Champorado is the ultimate breakfast treat! This Filipino rice porridge is easy to make with only five ingredients and is delicious and comforting with an intense chocolate flavor. A guaranteed hit with kids and adults alike!
Champorado was a special part of my childhood, a dish I associate with a caring heart and giving spirit. It reminds me of my mother's eldest sister, who we collectively and affectionately called Mamang Vi.
One of my fondest memories of her was the weekends when she'd cook a large pot of this chocolate-rich breakfast rice porridge and portion it in bowls to deliver to each of her siblings' households.
Mamang never had a family of her own, as she spent most of her selfless life tirelessly helping her brothers and sisters provide for their own families. Her many nephews and nieces became her children. Sharing her champorado was just one of the many examples of how she instilled in us the firm tenet that family will always be family.
What is Champorado
Champorado or tsampurado is a sweet chocolate rice porridge made with sticky rice and tablea. Although it traces its roots back to the Mexican champurrado, the Filipino version has adapted to Chinese influences. The present-day recipe uses glutinous rice instead of corn masa, like its Spanish counterpart.
The chocolate porridge is traditionally served for breakfast or midday snacks with salted fish or tuyo to balance the sweetness with salty. Enjoying it with a side of pandesal or bread is also common.
- Rice- champorado is made with glutinous rice, locally known as malagkit. While you can use long-grain in a pinch, the porridge won't have the same viscosity as that from sticky rice.
- Tablea- or tableya are chocolate disks made of ground-up cacao beans. You can also use unsweetened cocoa powder such as Hershey's or dark chocolate bars.
- Sugar- added as a sweetener. Some varieties of tablea include sugar, so adjust the amount in the recipe accordingly.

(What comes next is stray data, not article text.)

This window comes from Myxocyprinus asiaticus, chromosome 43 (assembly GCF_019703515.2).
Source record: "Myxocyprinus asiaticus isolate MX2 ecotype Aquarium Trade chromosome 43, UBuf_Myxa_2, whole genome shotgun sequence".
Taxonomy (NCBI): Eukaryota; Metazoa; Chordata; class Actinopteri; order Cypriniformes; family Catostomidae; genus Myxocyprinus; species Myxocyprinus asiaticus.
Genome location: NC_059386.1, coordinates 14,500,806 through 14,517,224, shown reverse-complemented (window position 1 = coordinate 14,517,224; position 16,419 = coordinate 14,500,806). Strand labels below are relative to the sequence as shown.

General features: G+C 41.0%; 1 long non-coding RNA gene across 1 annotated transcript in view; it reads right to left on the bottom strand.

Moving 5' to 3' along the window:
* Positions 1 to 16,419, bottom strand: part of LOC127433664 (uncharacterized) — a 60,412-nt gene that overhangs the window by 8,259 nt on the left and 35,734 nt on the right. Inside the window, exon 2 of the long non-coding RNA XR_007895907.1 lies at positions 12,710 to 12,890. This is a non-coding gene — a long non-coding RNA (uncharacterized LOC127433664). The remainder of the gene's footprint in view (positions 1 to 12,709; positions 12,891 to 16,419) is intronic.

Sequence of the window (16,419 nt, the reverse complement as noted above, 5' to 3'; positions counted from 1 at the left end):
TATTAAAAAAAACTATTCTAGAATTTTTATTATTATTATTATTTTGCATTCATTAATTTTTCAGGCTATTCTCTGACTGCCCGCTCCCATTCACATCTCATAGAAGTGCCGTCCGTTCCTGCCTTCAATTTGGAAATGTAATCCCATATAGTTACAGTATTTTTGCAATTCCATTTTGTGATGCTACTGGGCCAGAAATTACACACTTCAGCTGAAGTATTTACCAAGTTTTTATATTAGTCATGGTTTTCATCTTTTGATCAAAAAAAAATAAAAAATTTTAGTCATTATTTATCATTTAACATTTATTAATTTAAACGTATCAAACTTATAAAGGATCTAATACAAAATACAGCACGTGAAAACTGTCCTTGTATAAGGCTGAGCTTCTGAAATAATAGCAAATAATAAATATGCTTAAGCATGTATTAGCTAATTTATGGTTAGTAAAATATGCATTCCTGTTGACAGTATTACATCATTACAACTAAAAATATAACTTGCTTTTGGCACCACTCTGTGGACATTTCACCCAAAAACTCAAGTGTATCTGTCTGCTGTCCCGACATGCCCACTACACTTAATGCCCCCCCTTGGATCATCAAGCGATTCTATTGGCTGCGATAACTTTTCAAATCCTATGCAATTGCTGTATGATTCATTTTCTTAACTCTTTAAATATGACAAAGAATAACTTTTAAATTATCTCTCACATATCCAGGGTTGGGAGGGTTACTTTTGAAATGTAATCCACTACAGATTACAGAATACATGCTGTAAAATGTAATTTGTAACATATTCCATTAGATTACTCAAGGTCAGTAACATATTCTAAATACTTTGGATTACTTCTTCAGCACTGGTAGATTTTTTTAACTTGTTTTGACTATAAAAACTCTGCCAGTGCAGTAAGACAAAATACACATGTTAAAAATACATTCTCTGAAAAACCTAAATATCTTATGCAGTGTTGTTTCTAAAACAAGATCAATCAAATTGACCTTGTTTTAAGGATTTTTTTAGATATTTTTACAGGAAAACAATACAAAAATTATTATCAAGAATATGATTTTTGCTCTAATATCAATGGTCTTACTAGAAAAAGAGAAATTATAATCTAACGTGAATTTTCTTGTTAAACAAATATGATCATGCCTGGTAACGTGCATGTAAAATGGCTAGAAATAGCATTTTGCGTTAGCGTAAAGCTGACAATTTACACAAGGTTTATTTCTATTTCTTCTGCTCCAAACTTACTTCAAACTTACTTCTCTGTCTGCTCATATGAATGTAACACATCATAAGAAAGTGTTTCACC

- Evaporated milk- adds creaminess. You can also use sweetened condensed milk for a sweeter taste, half and half for a richer flavor, or almond, soy, or coconut milk for a non-dairy option.
Don't have glutinous rice flour on hand? You can use regular long-grain rice and mimic the thick and creamy texture by adding rice flour. Stir some rice flour with water until smooth, whisk into the cooked champorado, and simmer for a few minutes to desired consistency.
How to serve
Champorado can be eaten hot or cold, making a filling breakfast or midday snack. Drizzle with evaporated milk for a touch of creaminess and serve with dried salted fish (tuyo) or bread on the side.
How to store and reheat
- Allow leftovers to cool completely and transfer to a container with a tight-fitting lid. Refrigerate for up to 3 days or freeze for up to 3 months.
- Reheat in a saucepan over medium-low heat until completely warmed through, stirring regularly. Add a splash of water or milk as needed to loosen the consistency.
- In a deep pot over medium heat, add water and bring to a boil.
- Add rice and stir to distribute. Lower heat and continue to cook, stirring occasionally, until rice begins to expand.
- Add tablea and cook, stirring regularly, until chocolate has melted. Continue to cook until rice is translucent and liquid is reduced to desired consistency.
- Add sugar and continue to cook, stirring regularly, until dissolved.
- Ladle onto bowls, drizzle with evaporated milk and serve hot.
“This website provides approximate nutrition information for convenience and as a courtesy only. Nutrition data is gathered primarily from the USDA Food Composition Database, whenever available, or otherwise other online calculators.”